The following year, membership shot up by 5 million and an additional 1 million in 2011. Revenues rose 22 percent in 2011 from 2006 to $21.4 billion, according to the association. The number of clubs hasn’t grown nearly as much, rising only 3 percent in 2011 from 2006 to almost 30,000.

Fitness First saw membership increase, even during the recession, DiPasquale said.

“We’re a little bit recession proof,” she said. “People still want to look good and feel good about themselves, even in a down economy.”

Fitness First works to keep rates low, including a $29 per month offer, she said.

“People are able to justify paying that price,” DiPasquale said.

While membership fluctuated some for Town Sports International during the Great Recession, its total of 522,000 in September was 8 percent above its 2007 pre-recession level.

Some 55 percent of people who aren’t members of a health club cite cost as a barrier to joining, according to a recent survey by the sport club association.

Planet Fitness of Newington, N.H., is offering a $10 monthly rate. The company has 19 clubs in Maryland, with four that recently opened in Rockville, Waldorf, Elkton and Greenbelt. The business reached 600 locations in late December, among the most of any general health club.

A manager at a busy Planet Fitness in Gaithersburg, where use of a treadmill was at a premium, said Wednesday he had to refer questions to a company spokesman, who did not contact The Gazette by Thursday. The company’s website says it does not have salespeople, and “we don’t bother with all the extras like juice bars and child care that drive up costs and can make a gym membership seem more like a car payment.”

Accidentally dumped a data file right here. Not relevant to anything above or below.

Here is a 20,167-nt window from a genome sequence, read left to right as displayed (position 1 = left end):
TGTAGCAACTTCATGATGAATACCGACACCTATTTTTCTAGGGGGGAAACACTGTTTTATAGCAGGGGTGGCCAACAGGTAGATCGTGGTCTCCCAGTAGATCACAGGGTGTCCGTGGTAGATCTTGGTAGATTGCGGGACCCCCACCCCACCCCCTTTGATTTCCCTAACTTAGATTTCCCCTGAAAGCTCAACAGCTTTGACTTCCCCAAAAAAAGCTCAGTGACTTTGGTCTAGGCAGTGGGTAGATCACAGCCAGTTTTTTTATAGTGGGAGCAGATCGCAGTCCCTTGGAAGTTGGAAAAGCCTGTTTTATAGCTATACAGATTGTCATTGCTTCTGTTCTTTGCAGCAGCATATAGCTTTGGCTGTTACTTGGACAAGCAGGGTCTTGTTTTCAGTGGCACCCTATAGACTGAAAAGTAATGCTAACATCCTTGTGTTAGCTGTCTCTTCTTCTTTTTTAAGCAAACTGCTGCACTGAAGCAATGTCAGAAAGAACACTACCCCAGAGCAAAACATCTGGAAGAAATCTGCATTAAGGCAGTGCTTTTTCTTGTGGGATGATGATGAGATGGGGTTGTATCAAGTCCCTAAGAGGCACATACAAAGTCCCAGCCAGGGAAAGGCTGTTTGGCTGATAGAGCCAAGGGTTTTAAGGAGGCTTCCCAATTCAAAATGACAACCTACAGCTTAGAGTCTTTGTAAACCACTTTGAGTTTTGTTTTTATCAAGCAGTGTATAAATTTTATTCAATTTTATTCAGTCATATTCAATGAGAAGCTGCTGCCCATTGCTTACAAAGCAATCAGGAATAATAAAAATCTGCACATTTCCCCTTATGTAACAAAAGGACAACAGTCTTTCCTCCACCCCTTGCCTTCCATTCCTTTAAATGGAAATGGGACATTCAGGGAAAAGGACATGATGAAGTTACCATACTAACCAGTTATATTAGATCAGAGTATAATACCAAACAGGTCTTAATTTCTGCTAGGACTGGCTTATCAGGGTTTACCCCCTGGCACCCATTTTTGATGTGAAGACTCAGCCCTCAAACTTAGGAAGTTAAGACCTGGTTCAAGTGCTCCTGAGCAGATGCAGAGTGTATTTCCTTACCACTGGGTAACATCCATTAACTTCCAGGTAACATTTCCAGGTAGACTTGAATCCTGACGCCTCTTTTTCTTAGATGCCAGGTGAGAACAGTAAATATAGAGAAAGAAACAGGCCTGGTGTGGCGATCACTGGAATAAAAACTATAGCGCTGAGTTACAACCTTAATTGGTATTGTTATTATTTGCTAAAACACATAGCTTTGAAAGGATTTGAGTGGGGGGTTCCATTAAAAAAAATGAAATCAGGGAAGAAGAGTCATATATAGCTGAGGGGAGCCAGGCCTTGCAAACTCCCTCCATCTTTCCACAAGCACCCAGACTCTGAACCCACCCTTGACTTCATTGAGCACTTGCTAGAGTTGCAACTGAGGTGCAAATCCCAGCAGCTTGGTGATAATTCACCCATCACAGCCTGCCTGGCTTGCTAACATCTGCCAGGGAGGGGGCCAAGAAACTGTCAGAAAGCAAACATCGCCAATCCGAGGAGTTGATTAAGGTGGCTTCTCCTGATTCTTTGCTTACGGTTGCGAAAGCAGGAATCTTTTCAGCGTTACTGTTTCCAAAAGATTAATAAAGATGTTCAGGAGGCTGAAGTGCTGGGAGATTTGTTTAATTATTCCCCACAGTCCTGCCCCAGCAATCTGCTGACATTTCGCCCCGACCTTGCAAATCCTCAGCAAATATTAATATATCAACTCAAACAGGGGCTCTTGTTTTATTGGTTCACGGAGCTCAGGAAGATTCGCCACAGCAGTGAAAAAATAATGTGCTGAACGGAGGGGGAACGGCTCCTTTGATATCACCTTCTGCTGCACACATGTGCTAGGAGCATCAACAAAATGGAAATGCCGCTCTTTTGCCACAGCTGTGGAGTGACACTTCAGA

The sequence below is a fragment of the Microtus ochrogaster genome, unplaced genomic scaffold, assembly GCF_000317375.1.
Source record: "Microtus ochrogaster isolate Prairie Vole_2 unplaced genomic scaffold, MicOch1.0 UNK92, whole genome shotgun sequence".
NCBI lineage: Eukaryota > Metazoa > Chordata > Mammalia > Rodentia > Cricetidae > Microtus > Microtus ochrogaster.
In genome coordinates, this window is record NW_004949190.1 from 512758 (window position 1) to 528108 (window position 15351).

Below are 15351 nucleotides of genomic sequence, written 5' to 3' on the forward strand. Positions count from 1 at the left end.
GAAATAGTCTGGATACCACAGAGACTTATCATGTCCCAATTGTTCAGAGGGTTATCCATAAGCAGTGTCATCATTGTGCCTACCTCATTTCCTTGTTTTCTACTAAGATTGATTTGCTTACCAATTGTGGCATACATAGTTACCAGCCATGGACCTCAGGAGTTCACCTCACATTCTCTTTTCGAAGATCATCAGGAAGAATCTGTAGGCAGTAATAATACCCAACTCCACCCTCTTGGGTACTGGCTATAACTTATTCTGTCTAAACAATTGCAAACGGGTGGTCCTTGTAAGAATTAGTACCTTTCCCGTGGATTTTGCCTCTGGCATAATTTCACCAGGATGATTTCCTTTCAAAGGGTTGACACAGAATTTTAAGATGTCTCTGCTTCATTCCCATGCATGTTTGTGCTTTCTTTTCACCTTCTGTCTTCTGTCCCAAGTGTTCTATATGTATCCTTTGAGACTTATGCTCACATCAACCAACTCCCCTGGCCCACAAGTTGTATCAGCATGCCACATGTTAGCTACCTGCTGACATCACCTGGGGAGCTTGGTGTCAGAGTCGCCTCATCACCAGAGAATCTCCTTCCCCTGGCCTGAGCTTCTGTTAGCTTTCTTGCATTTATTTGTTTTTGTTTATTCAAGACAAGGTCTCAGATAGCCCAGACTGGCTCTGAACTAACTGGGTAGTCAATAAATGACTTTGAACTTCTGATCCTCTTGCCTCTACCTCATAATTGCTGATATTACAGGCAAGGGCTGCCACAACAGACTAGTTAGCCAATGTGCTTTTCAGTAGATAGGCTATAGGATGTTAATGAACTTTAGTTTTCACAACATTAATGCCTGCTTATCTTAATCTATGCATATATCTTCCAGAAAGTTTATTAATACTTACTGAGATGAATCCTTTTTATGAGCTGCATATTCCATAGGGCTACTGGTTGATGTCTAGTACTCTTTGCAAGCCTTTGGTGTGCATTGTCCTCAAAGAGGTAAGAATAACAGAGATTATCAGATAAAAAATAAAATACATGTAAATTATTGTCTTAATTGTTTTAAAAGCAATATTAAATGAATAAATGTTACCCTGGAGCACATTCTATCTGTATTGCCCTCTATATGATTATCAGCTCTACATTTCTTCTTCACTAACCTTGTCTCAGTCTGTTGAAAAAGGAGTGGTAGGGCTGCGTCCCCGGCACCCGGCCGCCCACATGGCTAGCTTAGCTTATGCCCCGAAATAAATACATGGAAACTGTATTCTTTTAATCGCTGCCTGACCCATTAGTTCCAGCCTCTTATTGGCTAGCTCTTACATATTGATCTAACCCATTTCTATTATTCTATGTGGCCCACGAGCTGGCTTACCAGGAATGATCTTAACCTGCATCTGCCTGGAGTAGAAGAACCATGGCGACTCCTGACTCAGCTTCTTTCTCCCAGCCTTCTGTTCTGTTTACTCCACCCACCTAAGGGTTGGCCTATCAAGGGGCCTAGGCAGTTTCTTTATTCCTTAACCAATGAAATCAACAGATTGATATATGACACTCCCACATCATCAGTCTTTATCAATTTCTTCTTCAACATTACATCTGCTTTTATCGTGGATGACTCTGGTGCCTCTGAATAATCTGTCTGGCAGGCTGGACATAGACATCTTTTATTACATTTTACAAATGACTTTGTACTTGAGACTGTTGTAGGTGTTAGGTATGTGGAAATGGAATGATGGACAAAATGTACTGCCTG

Offering more amenities, programs

Washington Sports Clubs, with facilities in Bethesda, Silver Spring and Germantown, and others owned by Town Sports International have made good inroads in personal training and small group training, Bob Giardina, president and CEO of Town Sports, said during a recent conference call with analysts.

“We are attracting great training talent within our clubs and will continue to expand on our small group training offerings,” Giardina said. “There is no doubt in my mind that this will continue to be a meaningful source of revenue growth for the company.”

In the first nine months of 2012, Town Sports revenues rose 4 percent from the same period in 2011 to $364.8 million, while net income quadrupled to $12.4 million.

Most people who are serious about losing weight know they won’t get the results they want by just dieting, and that was why Curves recently rolled out the Curves Complete program offering exercise, customized meal plans, an online portal and coaching, Bauer said.

“They also need to exercise, and they need encouragement to stick to the plan,” she said. “The best part is that the cost is comparable to what other programs charge for diet alone.”

Almost all of weight lost through the Complete program is body fat, while many conventional diets in which weight is lost typically includes up to 30 percent of muscle tissue, Bauer said. The centers have hydraulic resistance strength-training machines designed for women, alternated with 2-by-2-foot cushioned squares.